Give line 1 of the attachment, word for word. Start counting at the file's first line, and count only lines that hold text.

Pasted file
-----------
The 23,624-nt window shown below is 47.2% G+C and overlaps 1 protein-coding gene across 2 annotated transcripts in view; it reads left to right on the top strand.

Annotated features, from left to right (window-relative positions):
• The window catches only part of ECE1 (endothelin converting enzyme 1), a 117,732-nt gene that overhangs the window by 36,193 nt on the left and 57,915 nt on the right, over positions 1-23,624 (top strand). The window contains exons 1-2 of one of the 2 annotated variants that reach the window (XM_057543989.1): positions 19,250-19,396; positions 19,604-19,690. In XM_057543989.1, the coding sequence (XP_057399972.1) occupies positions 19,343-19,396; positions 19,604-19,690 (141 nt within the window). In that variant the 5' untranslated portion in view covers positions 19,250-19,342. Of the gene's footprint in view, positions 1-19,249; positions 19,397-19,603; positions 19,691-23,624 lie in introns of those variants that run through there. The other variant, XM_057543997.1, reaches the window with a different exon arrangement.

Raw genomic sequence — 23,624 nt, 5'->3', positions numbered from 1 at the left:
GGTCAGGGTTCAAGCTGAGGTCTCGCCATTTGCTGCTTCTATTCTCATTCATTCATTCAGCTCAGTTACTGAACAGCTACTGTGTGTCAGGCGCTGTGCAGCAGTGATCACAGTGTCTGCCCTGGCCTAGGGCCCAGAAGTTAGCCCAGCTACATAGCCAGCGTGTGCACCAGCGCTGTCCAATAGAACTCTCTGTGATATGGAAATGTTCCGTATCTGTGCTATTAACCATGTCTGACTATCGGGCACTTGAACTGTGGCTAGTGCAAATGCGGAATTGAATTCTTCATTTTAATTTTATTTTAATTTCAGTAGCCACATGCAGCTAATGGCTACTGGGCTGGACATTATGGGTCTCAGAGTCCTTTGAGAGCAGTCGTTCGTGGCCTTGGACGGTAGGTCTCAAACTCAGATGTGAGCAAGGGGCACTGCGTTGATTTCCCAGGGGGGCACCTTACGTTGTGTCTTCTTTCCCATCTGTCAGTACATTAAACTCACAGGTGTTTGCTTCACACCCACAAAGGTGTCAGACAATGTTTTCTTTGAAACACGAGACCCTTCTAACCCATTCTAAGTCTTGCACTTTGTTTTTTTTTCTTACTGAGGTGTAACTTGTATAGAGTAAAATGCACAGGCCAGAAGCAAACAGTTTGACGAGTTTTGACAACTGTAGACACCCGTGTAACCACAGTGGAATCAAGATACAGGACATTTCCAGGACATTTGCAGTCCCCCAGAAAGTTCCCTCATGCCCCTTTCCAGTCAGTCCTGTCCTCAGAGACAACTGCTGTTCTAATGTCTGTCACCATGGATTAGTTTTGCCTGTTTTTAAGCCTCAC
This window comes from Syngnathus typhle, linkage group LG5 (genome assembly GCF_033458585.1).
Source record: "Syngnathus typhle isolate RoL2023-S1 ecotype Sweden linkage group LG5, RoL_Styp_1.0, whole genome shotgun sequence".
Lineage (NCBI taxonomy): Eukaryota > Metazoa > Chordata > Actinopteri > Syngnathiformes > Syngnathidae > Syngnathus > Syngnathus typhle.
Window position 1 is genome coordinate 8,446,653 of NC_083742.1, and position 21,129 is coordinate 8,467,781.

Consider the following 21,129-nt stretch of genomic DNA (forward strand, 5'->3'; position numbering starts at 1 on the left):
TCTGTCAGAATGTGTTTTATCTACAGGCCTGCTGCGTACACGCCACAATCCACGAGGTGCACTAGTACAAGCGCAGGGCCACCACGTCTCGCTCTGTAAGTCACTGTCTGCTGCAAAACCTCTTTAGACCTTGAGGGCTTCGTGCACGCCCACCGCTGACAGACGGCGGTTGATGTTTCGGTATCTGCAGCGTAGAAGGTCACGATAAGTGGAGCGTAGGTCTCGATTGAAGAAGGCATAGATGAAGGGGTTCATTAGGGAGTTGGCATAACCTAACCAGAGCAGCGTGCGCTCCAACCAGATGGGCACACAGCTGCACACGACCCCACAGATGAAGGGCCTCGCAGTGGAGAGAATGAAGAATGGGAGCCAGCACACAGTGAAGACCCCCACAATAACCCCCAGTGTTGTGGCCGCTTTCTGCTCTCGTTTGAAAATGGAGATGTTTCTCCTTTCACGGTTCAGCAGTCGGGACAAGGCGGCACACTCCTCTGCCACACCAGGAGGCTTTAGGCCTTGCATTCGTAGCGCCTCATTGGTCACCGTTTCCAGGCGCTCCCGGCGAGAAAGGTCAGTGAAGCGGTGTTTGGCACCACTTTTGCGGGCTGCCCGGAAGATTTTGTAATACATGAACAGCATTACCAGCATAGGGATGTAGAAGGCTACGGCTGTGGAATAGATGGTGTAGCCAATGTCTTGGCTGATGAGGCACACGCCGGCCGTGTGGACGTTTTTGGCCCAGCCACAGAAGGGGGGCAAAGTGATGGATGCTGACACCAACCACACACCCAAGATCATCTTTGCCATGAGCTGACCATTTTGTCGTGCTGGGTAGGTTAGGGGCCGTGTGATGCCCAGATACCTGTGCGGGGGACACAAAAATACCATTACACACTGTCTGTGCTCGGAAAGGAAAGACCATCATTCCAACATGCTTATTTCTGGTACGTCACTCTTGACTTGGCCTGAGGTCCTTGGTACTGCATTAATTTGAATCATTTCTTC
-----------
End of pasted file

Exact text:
The 23,624-nt window shown below is 47.2% G+C and overlaps 1 protein-coding gene across 2 annotated transcripts in view; it reads left to right on the top strand.